FILE PHOTO: A JD.com sign is seen during the fourth World Internet Conference in Wuzhen, Zhejiang province, China, December 4, 2017. REUTERS/Aly Song/File Photo
August 9, 2018
BEIJING/SHANGHAI (Reuters) – Dada-JD Daojia, a Chinese online grocery and delivery firm, said on Thursday it has raised $500 million from Walmart Inc and JD.com Inc in its latest round of financing.
The company comprises of two businesses and is partly owned by JD.com. Dada operates a network of 5 million delivery men, while JD Daojia partners with retail stores and provides one-hour delivery services of groceries and other items.
Walmart said it invested about $320 million in the latest fundraising. The Arkansas-based company’s partnership with Dada-JD Daojia dates back to 2016 when it invested $50 million, the company said, adding that at present, 200 Walmart stores in 30 major Chinese cities have a presence in JD Daojia.
“We are confident that this deeper collaboration with Dada-JD Daojia will enhance our omni-channel footprint and deliver a better O2O (online to offline) customer experience,” said Wern-Yuen Tan, president and CEO for Walmart China.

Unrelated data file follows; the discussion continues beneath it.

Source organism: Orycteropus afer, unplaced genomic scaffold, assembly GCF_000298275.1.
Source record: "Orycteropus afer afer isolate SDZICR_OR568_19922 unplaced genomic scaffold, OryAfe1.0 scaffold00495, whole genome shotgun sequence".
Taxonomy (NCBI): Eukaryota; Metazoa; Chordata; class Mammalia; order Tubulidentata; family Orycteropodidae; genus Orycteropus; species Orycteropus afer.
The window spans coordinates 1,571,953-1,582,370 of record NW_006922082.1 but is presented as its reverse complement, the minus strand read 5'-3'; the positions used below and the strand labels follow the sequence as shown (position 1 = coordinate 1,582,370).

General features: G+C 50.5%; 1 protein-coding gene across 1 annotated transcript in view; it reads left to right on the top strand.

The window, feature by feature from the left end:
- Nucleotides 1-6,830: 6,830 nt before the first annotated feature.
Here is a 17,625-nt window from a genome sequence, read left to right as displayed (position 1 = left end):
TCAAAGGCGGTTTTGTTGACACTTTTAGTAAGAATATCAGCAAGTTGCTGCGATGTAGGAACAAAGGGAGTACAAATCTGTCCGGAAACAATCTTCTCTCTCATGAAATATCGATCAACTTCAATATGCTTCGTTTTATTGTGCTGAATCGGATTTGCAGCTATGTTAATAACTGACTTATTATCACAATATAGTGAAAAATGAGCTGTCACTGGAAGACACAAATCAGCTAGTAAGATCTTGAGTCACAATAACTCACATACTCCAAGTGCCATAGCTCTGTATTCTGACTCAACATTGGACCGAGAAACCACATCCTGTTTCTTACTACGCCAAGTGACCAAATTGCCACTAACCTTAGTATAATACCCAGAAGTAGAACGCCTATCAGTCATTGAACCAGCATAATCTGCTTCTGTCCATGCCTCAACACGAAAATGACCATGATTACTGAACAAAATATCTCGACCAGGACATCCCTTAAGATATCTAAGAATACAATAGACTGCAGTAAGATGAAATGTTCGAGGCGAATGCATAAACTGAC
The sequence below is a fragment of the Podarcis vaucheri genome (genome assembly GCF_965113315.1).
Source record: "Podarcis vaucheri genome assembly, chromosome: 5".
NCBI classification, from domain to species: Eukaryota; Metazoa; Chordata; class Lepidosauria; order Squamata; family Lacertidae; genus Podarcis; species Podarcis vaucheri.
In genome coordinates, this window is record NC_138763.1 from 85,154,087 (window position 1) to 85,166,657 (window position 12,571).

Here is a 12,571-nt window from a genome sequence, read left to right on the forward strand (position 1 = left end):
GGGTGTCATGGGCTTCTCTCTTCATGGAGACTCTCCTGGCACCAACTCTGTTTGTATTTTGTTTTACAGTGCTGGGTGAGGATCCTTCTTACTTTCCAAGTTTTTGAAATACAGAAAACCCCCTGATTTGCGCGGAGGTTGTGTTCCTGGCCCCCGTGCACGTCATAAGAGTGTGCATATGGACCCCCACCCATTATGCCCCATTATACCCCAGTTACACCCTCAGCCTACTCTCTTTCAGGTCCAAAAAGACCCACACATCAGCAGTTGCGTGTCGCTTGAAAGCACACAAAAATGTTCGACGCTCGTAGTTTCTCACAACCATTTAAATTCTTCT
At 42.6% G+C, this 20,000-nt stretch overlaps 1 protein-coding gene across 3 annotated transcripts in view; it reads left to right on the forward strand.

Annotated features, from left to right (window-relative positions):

The global retail giant has been pushing to integrate its retail network in China with the country’s burgeoning “smart retail” movement, as retailers and tech giants such as Alibaba Group Holding Ltd and Tencent Holdings Ltd cut deals to combine shoppers’ online and offline experience.
Earlier this year, Walmart said it opened its first small-sized high-tech supermarket in the southern city of Shenzhen, which will stock products that customers will also be able to buy on the U.S. retailer’s store on JD Daojia. The stores are competing with Alibaba’s Hema to provide fast delivery of grocery to customers.
Alibaba is China’s top e-commerce player, while Tencent is strong in social media and gaming and has, along with Walmart, a considerable stake in number two online retailer JD.com.
Alibaba and Tencent have between them splashed over $10 billion on retail-focused deals, boosting their reach offline and meaning few brick-and-mortar sellers are left without an allegiance to one or the other.
(Reporting by Pei Li, Brenda Goh and David Lin, Editing by Sherry Jacob-Phillips and Gopakumar Warrier)